The Firebrand of Florence was a rare flop for Kurt Weill in his Broadway period; opening at the Alvin Theater on March 22, 1945, it closed just a little over a month later after achieving an underwhelming 43 performances. While its most famous number, "Sing Me Not a Ballad," survived, the original work disappeared under the weight of Weill's manuscripts for the show with no clear indication of what belonged and what needed to remain "cut." In 1999, the Ohio Light Opera in Wooster presented the first performance of The Firebrand of Florence since 1945, and in 2002, the Kurt Weill Foundation published a critical edition of Firebrand by Joel Galand, the first ever for a Broadway musical. This live, 2000 recording by the BBC Symphony under Andrew Davis featuring Rodney Gilfry and Lori Ann Fuller is from a concert performance prepared from an early version of Galand's edition. The Firebrand of Florence may not be Show Boat, but it is a charming and amusing show that deserves revival based on its excellent music alone.
The story, based on a 1924 play by Edwin Justus Mayer called the The Firebrand, already old hat by 1945, concerns the romantic adventures of sculptor Benvenuto Cellini his model Angela and the Duke and Duchess of Florence. The lyrics by Ira Gershwin are well steeped in Gershwin's usual wiseacre style, rhyming "baffled" with "scaffold" and "da Vinci" with "plump and pinchy." One can easily see why Firebrand missed the audience in 1945 -- the combination of highbrow and lowbrow elements are often at odds with one another and do not fuse so successfully as they do in, say, Cole Porter's Kiss Me Kate. The first act love duet between Angela and Cellini, too, is a long slog no matter how one might prune it down, and the beginning of the second act arrives like one waking up from a nap. The ending, likewise, is dramatically weak, although this is a common factor in musicals of that day, even successful ones.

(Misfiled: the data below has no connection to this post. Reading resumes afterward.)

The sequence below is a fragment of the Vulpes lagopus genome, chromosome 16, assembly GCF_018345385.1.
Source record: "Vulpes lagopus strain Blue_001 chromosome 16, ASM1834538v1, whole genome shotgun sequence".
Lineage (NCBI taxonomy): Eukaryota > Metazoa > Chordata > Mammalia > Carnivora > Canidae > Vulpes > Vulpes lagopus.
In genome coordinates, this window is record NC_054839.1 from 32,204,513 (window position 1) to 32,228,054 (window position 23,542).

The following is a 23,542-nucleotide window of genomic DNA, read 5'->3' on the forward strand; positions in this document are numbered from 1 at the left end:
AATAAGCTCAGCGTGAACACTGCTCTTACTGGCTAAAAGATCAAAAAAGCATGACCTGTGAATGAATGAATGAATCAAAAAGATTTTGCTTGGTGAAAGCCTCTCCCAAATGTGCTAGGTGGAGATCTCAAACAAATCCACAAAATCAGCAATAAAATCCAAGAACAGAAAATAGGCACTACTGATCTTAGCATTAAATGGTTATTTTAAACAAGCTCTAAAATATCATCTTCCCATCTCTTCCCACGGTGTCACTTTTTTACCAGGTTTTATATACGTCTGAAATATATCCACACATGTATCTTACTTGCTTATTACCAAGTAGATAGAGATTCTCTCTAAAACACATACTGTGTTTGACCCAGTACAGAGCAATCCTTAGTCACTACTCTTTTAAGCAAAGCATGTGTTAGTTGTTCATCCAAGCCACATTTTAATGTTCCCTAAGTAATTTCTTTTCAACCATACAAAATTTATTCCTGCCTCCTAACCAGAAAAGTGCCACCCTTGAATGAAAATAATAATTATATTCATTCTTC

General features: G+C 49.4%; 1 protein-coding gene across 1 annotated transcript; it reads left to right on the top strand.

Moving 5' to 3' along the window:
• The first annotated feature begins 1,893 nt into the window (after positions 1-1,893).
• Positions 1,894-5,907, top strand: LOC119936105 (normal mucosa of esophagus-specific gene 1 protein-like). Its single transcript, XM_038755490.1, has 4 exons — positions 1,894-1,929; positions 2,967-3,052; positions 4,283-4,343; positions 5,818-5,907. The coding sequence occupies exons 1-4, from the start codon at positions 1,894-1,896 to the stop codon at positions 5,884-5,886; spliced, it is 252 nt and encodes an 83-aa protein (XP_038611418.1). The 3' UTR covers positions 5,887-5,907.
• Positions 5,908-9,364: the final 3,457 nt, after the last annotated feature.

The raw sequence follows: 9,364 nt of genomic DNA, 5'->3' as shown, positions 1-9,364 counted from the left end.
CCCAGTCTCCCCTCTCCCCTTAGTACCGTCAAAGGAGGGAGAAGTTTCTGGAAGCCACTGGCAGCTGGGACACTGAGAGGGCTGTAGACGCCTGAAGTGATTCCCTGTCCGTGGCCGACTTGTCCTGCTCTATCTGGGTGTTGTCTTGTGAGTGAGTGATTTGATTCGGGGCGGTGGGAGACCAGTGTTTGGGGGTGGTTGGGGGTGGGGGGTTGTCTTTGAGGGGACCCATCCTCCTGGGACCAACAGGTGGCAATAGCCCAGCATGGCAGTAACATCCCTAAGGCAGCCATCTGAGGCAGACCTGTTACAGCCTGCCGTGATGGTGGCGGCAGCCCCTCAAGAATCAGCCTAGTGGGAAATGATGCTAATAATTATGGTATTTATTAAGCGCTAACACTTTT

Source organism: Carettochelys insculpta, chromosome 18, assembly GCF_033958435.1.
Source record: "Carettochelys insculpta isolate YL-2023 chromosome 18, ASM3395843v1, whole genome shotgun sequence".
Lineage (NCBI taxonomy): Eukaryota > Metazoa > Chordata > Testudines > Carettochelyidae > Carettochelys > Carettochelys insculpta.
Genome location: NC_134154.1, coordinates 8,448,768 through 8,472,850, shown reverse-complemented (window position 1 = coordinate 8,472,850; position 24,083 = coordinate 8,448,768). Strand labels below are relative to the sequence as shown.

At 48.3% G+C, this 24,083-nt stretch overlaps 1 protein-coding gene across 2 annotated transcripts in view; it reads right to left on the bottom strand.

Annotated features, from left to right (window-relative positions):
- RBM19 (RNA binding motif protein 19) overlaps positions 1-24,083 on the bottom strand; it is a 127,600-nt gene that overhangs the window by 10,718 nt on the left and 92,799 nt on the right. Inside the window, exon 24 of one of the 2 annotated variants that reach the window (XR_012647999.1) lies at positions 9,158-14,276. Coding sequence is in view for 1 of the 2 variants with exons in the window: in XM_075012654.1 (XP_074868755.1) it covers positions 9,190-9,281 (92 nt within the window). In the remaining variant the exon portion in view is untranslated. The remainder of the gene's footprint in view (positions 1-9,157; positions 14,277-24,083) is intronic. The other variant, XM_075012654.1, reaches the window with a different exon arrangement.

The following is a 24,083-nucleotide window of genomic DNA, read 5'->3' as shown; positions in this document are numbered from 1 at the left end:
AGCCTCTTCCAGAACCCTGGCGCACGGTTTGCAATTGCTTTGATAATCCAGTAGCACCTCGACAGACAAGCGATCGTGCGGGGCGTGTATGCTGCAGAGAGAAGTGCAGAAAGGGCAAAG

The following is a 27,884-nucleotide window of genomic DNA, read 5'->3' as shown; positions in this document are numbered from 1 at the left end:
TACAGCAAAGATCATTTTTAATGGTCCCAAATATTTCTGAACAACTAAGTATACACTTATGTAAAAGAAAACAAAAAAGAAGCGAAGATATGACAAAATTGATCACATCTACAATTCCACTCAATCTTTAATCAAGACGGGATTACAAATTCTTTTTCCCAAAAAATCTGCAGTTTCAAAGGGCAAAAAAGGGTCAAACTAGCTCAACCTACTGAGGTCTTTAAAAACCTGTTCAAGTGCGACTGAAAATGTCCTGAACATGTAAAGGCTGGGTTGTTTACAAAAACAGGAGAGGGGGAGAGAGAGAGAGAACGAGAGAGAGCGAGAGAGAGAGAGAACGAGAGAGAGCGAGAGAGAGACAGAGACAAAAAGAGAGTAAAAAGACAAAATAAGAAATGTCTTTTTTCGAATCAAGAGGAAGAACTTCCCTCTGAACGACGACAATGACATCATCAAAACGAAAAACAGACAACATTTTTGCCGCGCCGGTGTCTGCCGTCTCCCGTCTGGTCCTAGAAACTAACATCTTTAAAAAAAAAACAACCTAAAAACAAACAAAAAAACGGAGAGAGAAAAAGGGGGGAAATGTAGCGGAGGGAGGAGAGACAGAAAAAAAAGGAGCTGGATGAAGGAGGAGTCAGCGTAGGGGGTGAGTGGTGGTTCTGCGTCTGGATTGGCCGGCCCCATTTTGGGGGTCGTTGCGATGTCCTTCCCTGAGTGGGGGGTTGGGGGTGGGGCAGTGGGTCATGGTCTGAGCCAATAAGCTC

Weill's music is intriguing, however -- it drifts seamlessly between elements of his European style and those familiar from his work for Broadway, and this is rare in Weill post-1938. The role of Cellini is great for Rodney Gilfry, who has a wonderful time singing it; his tremendous energy carries with it several scenes in this performance. Felicity Palmer is also fabulously droll as the cynical, man-hating Duchess of Florence. The live recording, from the Barbican, is clear and well made, though a little bright and glassy at the top, and this effect is particularly unkind to soprano Lori Ann Fuller, who has a central role as Cellini's model and paramour. The performance, designed for radio, is bridged by a narration in verse written by Sam Brookes and delivered by actor Simon Russell Beale. It is sufficiently clever in tone to match Gershwin's ceaselessly punning libretto, but at times it can seem contrived and will not be for all tastes.
A Time Magazine reviewer in 1945 said of the original production of The Firebrand of Florence that "the plot and gags are such spinach that the whole thing turns out to be a musical poached eggs Florentine." This is not far from the truth, but musically, The Firebrand of Florentine remains a pretty tasty dish, and this set is a worthy and welcome addition to Capriccio's ongoing survey of Weill's complete theater works.